AT&T Inc said on Monday it would offer wireless song downloads from Napster's digital music service, expanding an existing agreement.
AT&T, which already lets Napster subscribers transfer music from their personal computer to their cell phone via a cable or a storage card, said it would sell Napster music directly on its phones for $7.49 for a bundle of five songs, or $1.99 for a la carte purchases, beginning in mid November.
Napster, which only gives customers access to the downloaded music as long as they pay monthly subscription fees, charges about $15 a month for unlimited music transfers for its existing portable music service. Its computer only services costs subscribers about $10 a month.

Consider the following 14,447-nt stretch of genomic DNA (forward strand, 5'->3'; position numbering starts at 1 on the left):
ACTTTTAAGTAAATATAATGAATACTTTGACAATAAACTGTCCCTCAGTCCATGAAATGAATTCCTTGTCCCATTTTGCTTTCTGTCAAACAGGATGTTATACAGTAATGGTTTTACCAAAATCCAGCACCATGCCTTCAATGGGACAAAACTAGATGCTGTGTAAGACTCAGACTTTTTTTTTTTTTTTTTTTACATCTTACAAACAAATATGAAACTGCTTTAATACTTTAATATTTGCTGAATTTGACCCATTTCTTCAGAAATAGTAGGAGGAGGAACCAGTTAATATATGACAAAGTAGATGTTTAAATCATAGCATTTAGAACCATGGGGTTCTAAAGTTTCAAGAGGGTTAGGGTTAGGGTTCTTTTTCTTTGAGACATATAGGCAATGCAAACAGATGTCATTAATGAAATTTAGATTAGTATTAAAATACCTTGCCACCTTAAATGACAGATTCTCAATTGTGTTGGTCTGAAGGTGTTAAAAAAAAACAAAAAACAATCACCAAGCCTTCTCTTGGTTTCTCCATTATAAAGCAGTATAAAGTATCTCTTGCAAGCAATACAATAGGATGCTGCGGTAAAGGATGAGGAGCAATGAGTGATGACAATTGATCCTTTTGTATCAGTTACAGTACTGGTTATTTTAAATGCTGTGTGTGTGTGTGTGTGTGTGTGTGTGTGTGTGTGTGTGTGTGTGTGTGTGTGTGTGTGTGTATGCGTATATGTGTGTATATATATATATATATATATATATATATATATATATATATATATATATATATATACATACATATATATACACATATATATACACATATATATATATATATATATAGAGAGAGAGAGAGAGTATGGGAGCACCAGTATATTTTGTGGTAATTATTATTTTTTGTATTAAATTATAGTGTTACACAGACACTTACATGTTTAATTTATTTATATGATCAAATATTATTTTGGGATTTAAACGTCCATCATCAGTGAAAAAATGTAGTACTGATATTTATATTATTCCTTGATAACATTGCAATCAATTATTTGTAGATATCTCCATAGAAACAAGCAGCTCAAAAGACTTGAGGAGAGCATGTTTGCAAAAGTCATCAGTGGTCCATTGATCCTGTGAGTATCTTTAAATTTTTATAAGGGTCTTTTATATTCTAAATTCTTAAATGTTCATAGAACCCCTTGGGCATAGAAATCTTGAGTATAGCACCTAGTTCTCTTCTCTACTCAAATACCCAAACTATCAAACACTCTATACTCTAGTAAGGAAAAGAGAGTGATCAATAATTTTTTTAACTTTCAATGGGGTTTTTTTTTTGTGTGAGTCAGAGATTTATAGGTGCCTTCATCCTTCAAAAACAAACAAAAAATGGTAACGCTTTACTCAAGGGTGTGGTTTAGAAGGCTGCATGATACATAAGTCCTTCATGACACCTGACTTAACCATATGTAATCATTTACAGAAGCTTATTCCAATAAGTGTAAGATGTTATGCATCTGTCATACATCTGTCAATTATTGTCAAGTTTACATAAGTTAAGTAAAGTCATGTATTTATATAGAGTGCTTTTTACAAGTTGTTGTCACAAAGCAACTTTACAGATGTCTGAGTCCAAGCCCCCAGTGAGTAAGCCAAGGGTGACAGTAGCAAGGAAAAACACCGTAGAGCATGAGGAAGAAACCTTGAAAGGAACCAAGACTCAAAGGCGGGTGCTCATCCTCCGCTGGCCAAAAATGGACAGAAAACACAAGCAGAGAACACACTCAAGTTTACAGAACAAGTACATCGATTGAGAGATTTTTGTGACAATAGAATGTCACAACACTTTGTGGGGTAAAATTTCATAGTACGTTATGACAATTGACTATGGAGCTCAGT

Apple, which leads the digital music market, sells songs for 99 cents each as does Sprint Nextel, the No. 3 U.S. mobile service.
Napster, which draws on a library of 5 million tracks, is the second over-the-air music offer from AT&T, which was slower than its rivals to deliver song downloads directly to phones.
AT&T already offers wireless downloads through digital music store eMusic at similar rates to its Napster fees.
AT&T did not say on which phones the Napster service will work. It will not work on Apple's iPhone, which only supports to Apple's iTunes music service and does not allow wireless downloads over the cellular network.